What?” Feng Xi was struck silent. When he finally made a sound again, it was to laugh in disbelief. “They turned my tree into a park? For humans? The kind that charges tickets?” In that moment, the old grudge that he had set aside but never forgot roared to the surface once more. For the humans and the guild to profit from his tree, his last act of defiance that he had burned up his life to bring forth, the irony was truly too great.

Wu Xian’s brows furrowed slightly, the equivalent of a wince for him. He had sensed the shift in Feng Xi’s tone too. “It was the only way to prevent it from being cut down and removed from the city center,” he explained, raising his voice just a notch. “The human government was determined to rebuild after all the destruction from back then, but your tree was one of a kind, so that made some of the officials hesitate. The guild could only convince them by suggesting a park. Some elfins had been against it as well. They thought it was an affront to your memory and what you did.”

“…Hm.” At these words, Feng Xi relented slightly. “And my family? What did they think of this?”

“I do not know,” Wu Xian answered truthfully. “None of them had been released yet then. Right now, Xu Huai and Tian Hu currently live inside the park with a cover as park groundskeepers. You can ask them yourself if you’d like.”

Feng Xi blinked once. “They live there?” He heard himself say. Somehow, he would never have imagined that his two brothers who were the most averse to disguising themselves in human form would be found living in the middle of park, in the heart of the city. Why on earth would they…oh.

His heart gave a sharp lurch as he grasped the reason, and he nearly gasped out loud.

Elfins, being elfins, did not usually keep gravesites. They simply scattered into the four winds when they passed, their spiritual essence dissolving as they returned to become part of the places they loved. His tree would be the only thing that his family had to remember him by. Come to think of it, he really was the first to leave in their little family of four, wasn’t he?

At that thought, the storm in his heart ceased as if it had never began.

Never mind the people or the tickets. Perhaps, if it had brought his family some comfort in his absence, then that made it worthwhile for his tree to stay, even if it was only a park attraction to everyone else.

After months of time spent together, even though Feng Xi had not said a word, Wu Xian seemed to have guessed his thoughts. “You are not a park attraction, Feng Xi,” he said, his tone quiet but firm. “Your presence in Long You has brought many living beings some comfort. You will see once we arrive.”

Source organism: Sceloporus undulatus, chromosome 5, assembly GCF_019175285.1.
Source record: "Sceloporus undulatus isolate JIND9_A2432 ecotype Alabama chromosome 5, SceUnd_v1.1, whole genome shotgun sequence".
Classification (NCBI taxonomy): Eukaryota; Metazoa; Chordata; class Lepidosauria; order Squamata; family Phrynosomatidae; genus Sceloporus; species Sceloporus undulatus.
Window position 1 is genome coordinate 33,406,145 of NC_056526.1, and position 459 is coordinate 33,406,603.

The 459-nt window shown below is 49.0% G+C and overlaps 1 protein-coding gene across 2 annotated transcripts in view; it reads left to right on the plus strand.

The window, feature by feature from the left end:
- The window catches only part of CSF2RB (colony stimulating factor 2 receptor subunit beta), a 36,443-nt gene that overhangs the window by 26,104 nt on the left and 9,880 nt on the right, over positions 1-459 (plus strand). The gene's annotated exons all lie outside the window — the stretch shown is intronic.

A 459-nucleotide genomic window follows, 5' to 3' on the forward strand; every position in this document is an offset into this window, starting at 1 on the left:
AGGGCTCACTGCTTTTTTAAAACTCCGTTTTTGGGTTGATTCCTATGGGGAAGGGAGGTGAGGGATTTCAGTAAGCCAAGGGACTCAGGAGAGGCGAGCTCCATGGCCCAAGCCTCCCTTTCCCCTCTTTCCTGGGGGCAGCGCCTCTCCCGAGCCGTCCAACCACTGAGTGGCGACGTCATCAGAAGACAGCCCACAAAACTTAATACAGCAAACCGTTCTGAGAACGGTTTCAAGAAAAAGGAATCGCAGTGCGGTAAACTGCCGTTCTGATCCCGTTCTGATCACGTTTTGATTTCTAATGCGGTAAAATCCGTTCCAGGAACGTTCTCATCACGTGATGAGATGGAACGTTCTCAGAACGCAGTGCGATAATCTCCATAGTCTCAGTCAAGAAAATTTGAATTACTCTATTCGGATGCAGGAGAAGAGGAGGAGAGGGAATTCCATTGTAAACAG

They sat in silence for the rest of the ride, though perhaps owing to Wu Xian’s final intervention, the silence was not an awkward one. When the train finally cut through to the heart of the city and Feng Xi saw what could only be his tree, even he could not hold back a small gasp. Even in the dusk, he could still see how the great life form loomed over the city, a verdant pillar that rose above the sea of metal and gray.

(Ironic as it was, this was his first time seeing his own tree. It’s not like he was quite paying attention to what the tree looked like as he was imploding his spirit realm to make it.)

“I really did that, didn’t I?” He heard himself say once they had gotten off the train. There was more than a hint of pride his voice, but he had no intention to suppress it. Painful as it had been, that was the end he had chosen, and while that was a path he would no longer walk, the tree was still a symbol of his resolve, a reminder that he had once fought and given his all for his home. That even if his methods from now on would be different, his original resolve still rang true.

They stepped out of the underground station, and the human followed the direction of Feng Xi’s gaze for a long moment, standing shoulder to shoulder with him amid the streaming crowd. He stood close enough that Feng Xi could see his solemn gaze from out of the corner of his vision, solemn as if the human was not seeing the greenery against the city skyline but seeing years into the past.

“Yes,” the human murmured after a moment, “you really did that.” His tone was soft, and Feng Xi detected a trace of sentiment that made his breath quicken and his heart give a traitorous stutter. But before could he quite stifle his reaction, Wu Xian was already walking on ahead. “Let’s go,” he called back towards the elfin, and the spell was broken. Feng Xi had to break into a light jog just to catch up as the human led the way through the park entrance.